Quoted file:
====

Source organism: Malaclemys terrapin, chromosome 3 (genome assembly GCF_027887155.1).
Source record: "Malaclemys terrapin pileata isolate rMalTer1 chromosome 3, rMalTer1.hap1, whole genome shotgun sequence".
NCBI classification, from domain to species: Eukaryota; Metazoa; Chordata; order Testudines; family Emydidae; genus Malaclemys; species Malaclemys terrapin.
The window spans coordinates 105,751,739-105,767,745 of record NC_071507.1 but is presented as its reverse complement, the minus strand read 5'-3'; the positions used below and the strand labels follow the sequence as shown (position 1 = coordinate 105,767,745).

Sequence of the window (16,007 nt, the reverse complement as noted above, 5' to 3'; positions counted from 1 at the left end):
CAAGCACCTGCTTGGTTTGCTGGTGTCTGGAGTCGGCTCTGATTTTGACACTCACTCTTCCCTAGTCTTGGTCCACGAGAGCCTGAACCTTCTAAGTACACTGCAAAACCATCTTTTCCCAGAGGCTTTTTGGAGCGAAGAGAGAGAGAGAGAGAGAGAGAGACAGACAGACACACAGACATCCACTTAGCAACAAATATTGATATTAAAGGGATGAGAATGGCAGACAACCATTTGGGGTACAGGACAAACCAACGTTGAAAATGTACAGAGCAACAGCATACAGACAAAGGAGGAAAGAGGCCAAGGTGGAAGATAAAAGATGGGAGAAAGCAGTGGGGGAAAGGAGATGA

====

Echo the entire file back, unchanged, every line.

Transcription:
Source organism: Malaclemys terrapin, chromosome 3 (genome assembly GCF_027887155.1).
Source record: "Malaclemys terrapin pileata isolate rMalTer1 chromosome 3, rMalTer1.hap1, whole genome shotgun sequence".
NCBI classification, from domain to species: Eukaryota; Metazoa; Chordata; order Testudines; family Emydidae; genus Malaclemys; species Malaclemys terrapin.
The window spans coordinates 105,751,739-105,767,745 of record NC_071507.1 but is presented as its reverse complement, the minus strand read 5'-3'; the positions used below and the strand labels follow the sequence as shown (position 1 = coordinate 105,767,745).

Sequence of the window (16,007 nt, the reverse complement as noted above, 5' to 3'; positions counted from 1 at the left end):
CAAGCACCTGCTTGGTTTGCTGGTGTCTGGAGTCGGCTCTGATTTTGACACTCACTCTTCCCTAGTCTTGGTCCACGAGAGCCTGAACCTTCTAAGTACACTGCAAAACCATCTTTTCCCAGAGGCTTTTTGGAGCGAAGAGAGAGAGAGAGAGAGAGAGAGACAGACAGACACACAGACATCCACTTAGCAACAAATATTGATATTAAAGGGATGAGAATGGCAGACAACCATTTGGGGTACAGGACAAACCAACGTTGAAAATGTACAGAGCAACAGCATACAGACAAAGGAGGAAAGAGGCCAAGGTGGAAGATAAAAGATGGGAGAAAGCAGTGGGGGAAAGGAGATGA